With the Inner option turned on the panels will be created inside the model rather than outside.
The difference between Inner and a negative Elevation setting is in the direction of the bevel shape relative to the original surface.
The Thickness slider defines the thickness of each panel, as well as affecting the distance between the panels.
The Bevel Profile curve can also have an effect on the panel cap. If the curve is closer to the bottom of the graph, the cap between each panel will be enlarged.
The Polish slider affects the amount of polish applied to the panels, especially at the polygroup borders, so as to create smooth edges.
Polish has two different options and you can switch between them by clicking the small circle at the right side of the slider.
An open circle will reduce the over all smoothing. This may create some overlapping where the bevels meet but this can be smoothed later with Polish By Feature (in the Tool > Deformation sub-palette). It may also produce sharp points where three or more panels meet.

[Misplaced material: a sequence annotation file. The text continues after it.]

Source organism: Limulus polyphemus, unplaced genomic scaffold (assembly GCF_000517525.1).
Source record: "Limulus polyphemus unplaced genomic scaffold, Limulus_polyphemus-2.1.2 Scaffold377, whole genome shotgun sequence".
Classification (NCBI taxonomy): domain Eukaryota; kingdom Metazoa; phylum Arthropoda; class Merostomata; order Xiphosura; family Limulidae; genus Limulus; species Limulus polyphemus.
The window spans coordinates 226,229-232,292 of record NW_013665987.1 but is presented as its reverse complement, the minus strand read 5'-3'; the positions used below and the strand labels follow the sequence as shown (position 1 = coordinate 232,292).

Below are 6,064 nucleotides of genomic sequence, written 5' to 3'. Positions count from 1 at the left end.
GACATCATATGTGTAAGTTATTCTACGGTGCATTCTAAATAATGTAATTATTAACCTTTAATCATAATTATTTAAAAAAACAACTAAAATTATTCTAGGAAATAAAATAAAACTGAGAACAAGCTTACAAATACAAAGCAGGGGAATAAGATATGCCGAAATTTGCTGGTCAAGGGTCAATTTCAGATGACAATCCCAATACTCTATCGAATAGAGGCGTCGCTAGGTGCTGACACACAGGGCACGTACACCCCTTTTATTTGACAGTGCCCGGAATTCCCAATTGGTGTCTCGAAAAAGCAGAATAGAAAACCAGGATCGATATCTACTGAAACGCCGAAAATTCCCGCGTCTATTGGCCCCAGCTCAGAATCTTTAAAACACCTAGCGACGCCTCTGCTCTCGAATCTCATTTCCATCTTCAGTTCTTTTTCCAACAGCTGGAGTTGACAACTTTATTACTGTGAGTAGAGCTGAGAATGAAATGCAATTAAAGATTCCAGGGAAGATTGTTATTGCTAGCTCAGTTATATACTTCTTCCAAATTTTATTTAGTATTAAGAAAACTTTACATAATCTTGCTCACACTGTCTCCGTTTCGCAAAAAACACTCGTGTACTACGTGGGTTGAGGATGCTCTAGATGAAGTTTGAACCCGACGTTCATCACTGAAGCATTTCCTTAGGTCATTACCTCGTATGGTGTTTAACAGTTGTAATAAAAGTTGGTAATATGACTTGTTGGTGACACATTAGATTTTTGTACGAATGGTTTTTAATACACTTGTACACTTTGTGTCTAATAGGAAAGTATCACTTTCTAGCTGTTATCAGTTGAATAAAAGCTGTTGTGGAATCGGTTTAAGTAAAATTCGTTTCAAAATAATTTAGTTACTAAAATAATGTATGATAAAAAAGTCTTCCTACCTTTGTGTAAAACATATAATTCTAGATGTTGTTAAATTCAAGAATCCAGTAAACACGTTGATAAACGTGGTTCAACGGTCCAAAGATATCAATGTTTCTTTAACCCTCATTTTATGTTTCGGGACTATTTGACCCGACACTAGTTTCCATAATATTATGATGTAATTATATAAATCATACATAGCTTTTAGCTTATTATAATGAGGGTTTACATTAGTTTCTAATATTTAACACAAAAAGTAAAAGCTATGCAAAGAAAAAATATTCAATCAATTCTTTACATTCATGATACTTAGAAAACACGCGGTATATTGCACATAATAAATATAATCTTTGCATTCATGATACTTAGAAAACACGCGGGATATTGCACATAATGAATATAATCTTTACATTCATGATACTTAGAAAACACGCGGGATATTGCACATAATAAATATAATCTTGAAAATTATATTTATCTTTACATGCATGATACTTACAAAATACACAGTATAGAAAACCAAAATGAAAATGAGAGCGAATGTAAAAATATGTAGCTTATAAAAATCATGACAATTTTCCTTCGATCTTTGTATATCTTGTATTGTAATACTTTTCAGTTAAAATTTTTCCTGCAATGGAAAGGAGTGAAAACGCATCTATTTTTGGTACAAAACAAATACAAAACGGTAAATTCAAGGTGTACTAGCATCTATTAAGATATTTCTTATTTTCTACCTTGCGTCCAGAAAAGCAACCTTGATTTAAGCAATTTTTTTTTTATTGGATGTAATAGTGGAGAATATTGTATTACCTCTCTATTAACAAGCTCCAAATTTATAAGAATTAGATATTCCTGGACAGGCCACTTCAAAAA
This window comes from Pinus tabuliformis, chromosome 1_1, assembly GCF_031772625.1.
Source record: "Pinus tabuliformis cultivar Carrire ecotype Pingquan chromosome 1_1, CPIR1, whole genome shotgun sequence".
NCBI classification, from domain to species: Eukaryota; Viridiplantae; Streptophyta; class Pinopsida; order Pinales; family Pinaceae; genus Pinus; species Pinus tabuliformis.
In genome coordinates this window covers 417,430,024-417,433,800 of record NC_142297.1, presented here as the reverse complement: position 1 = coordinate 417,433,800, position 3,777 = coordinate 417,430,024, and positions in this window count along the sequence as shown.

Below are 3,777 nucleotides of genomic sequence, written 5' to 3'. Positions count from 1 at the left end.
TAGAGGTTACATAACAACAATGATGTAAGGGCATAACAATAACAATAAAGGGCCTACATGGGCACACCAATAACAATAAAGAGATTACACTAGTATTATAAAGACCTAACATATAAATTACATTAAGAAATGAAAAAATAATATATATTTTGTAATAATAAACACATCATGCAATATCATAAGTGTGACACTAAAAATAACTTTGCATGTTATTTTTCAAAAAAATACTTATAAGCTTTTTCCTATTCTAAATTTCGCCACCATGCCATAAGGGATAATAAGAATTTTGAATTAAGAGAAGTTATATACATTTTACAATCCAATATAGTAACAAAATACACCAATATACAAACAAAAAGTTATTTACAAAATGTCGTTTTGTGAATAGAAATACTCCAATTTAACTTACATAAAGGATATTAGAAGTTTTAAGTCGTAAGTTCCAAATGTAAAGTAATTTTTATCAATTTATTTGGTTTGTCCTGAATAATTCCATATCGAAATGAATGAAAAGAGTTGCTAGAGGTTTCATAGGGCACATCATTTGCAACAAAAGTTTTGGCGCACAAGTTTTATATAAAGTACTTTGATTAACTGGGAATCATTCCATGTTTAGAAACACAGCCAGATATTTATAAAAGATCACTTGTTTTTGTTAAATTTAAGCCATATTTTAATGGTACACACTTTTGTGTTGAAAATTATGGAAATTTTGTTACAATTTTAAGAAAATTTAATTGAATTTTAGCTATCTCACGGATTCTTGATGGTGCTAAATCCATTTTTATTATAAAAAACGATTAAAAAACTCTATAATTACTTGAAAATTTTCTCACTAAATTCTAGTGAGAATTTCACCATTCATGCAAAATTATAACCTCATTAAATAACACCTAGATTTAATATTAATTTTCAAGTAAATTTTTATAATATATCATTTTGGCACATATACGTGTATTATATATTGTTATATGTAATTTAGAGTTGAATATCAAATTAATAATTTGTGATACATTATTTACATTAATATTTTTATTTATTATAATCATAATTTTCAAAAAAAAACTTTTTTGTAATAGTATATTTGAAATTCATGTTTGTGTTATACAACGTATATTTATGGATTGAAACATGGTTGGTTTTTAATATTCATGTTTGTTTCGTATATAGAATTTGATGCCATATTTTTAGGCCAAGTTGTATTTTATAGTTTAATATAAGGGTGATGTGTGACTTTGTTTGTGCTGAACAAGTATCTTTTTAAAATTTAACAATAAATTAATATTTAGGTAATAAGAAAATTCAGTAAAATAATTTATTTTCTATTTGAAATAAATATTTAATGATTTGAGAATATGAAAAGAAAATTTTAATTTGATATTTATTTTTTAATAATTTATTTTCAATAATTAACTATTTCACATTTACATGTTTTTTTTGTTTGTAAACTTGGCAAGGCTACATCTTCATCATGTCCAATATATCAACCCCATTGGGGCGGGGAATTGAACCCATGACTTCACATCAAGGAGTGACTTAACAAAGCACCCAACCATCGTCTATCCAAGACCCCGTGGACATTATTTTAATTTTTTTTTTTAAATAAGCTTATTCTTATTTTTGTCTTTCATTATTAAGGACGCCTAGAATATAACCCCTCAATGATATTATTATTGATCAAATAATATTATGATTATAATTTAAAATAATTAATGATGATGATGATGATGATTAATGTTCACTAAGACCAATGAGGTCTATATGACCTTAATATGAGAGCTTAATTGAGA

A closed circle will result in all polygroup borders being rounded.
If only a portion of the mesh is visible and the Ignore Groups is turned on, only the visible polygroups will be used for the Panel Loops process. The advantage of this would be if you wanted to create additional panel pieces caross an already created panel and not have ZBrush create panels for every polygroup.
When enabled, the new panels will be assigned a new PolyGroup.
When enabled, all loops will be assigned the same PolyGroup without affecting the mesh’s original PolyGroups.
The Bevel slider defines the size or amount of bevel on the bridging strip between the panel front and back surfaces.
The Elevation slider defines the height of the panel relative to the original surface, letting you specify whether the panels will be raised above or submerged below the surface. A positive setting will result in panels above the surface; a negative setting will result in panels below the surface.